retired to its former position, where we remained until daylight. Our men, thoroughly exhausted from the fatigues they had undergone, slept soundly through a drenching rain-storm, wetting all to the skin. We were aroused from our slumbers by the uncommon noise of drums and bugles, and discovered that our battery was the sole occupier of the battle-field of the previous day. Not being anxious to fall into the hands of the enemy, Captain Hazzard immediately commanded the pieces to be limbered up,moving the caissons ahead of the battery, instructing me to keep a general supervision over all of them and see that the column was well closed up, he remaining in rear with two of the light 12-pounders, so as to be prepared to give the enemy a warm reception should they attempt to take us.
The battery moved off in remarkably order, the horses going at a walk until we had proceeded about a mile, when the command was given for the head of the column to move at a trot. The road being in a remarkably good condition we bowled along in fine style, hurrying up stragglers with the information that the enemy was in hot pursuit, saving probably many an able-bodied soldier from spending the balance of the sumner in a Southern prison. We found upon reaching the brigade across White Oak Swamp that preparations were being made to destroy it. We immediately crossed over and went into park on the top of the hill, congratulated by all hands the narrowness of our escape. Our horses were then fed, and our men, who were thoroughly tired out from fatigue and hunger, had a short chance to rest their weary limbs and satisfy their hunger.
About two hours after our arrival at Nelson's farm we were suddenly aroused (most of the men sleeping soundly at the time) by a perfect hail storm of artillery missiles, the enemy having opened upon us with at least, in my estimation, three batteries. My reason for so thinking is from the immense rapidity of their fire and the different kinds of projectiles thrown, some of which I picked up myself, finding them to be the Armstrong gun, 6-pounder rifled and 6-pounder smooth-bore; also pieces of railroad iron from 6 to 12 inches long.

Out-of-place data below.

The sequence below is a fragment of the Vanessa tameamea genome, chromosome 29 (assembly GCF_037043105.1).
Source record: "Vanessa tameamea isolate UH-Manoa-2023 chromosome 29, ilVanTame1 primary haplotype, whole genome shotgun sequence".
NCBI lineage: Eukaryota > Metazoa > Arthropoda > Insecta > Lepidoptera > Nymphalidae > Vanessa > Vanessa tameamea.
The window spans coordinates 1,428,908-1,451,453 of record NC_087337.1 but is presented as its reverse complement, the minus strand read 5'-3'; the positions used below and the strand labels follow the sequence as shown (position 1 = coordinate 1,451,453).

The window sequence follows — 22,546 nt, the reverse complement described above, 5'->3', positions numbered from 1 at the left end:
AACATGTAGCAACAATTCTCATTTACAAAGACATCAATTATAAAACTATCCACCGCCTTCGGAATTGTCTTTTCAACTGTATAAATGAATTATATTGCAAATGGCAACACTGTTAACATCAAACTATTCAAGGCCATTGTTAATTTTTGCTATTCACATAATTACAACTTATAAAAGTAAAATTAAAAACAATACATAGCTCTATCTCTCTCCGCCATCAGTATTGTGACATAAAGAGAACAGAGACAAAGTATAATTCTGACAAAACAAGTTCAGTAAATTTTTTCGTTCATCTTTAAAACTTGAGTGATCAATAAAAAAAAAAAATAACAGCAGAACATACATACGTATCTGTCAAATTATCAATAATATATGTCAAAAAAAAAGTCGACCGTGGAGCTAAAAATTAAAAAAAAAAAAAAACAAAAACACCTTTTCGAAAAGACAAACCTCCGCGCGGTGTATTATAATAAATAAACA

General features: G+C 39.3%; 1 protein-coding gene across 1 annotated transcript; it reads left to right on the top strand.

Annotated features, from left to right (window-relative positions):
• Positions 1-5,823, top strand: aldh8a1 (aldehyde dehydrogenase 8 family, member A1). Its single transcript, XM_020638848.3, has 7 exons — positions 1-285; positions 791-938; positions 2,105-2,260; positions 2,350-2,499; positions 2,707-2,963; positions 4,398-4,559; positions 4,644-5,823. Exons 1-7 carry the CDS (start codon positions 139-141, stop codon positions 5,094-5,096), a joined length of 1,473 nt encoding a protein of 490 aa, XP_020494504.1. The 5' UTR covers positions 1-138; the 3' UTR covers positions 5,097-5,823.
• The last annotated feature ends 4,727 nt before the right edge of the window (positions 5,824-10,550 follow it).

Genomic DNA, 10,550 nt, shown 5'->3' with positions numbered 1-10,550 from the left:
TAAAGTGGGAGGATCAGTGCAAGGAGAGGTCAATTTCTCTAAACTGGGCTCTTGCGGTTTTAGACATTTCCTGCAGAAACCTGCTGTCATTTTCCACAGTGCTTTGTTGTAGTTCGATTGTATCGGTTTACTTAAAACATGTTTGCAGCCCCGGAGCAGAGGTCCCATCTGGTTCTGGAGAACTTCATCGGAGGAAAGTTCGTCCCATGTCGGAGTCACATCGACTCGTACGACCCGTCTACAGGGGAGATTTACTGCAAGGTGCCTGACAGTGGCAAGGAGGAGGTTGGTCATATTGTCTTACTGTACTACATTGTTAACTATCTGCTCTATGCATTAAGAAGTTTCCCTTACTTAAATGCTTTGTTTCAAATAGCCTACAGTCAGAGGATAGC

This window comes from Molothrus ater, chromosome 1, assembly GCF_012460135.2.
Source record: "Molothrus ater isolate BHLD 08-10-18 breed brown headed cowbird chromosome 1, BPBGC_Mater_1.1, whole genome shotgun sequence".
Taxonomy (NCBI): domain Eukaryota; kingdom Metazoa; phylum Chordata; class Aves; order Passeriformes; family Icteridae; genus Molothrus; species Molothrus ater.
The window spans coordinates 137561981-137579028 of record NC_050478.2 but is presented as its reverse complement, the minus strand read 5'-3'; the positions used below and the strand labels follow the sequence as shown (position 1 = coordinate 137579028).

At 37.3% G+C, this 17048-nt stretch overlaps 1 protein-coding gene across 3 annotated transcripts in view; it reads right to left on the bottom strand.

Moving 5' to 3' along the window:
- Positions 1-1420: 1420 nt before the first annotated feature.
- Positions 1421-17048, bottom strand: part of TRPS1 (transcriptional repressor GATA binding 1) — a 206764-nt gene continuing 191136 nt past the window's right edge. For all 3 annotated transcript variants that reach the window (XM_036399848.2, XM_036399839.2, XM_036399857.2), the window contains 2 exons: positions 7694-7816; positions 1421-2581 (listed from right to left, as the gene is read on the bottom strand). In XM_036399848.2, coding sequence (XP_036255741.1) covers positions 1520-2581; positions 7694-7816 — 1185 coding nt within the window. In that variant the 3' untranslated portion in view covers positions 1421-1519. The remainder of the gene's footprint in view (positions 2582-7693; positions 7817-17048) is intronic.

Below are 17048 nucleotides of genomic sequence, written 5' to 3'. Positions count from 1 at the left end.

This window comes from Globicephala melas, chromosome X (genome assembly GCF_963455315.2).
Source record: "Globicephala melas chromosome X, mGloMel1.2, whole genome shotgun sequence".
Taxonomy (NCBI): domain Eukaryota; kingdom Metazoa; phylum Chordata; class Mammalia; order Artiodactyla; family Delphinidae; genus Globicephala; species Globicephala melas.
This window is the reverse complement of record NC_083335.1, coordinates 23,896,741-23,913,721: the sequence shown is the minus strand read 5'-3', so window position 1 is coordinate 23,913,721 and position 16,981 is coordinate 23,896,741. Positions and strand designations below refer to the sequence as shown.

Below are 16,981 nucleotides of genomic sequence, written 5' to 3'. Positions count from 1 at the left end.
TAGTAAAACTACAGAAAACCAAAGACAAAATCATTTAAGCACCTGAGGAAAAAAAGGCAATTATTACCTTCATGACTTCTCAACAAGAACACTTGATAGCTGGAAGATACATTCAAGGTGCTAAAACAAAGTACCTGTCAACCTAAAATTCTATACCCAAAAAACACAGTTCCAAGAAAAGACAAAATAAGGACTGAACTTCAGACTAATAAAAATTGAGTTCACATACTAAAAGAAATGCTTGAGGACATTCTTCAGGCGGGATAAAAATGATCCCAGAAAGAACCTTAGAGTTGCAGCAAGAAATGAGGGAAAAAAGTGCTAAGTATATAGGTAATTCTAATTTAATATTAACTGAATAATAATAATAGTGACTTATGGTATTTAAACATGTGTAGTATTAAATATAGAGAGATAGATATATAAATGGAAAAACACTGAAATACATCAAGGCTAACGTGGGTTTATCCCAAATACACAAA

Our battery immediately moved out of park, a perfect shower of missiles falling in our ranks and wounding our sergeant (Brennan) severely in the leg, also striking the staff of the guidon and breaking it to pieces. General Richardson rode forward and ordered the battery immediately into position on the left of Nelson's house. After taking this position, General Richardson directed four guns to be placed in a small gorge to the left and front of the first position, covering the bridge across the White Oak Swamp. We remained in that position about fifteen minutes, when an order came for the battery to retire. After having proceeded about 400 yards another order came, directing that the battery should occupy its first position and open upon the enemy immediately.
We commenced firing between 1 and 2 o'clock p.m., firing very rapidly and drawing the entire fire of the enemy's batteries upon us, no other battery being in position. The enemy was completely covered by a thick wood, and the only indication we had of their position was from the smoke of their guns. Their fire was very rapid and very precise, most of their shot and shell striking within 20 feet of the battery and a perfect shower of grape passing through the battery. Were it not for the splendid position we had, few of us would have left the battle-field that day without a serious wound. The brow of the hill forming a natural breastwork, our guns, just pointing over the top of the hill, were in a manner sheltered, and most of the solid shot fired by the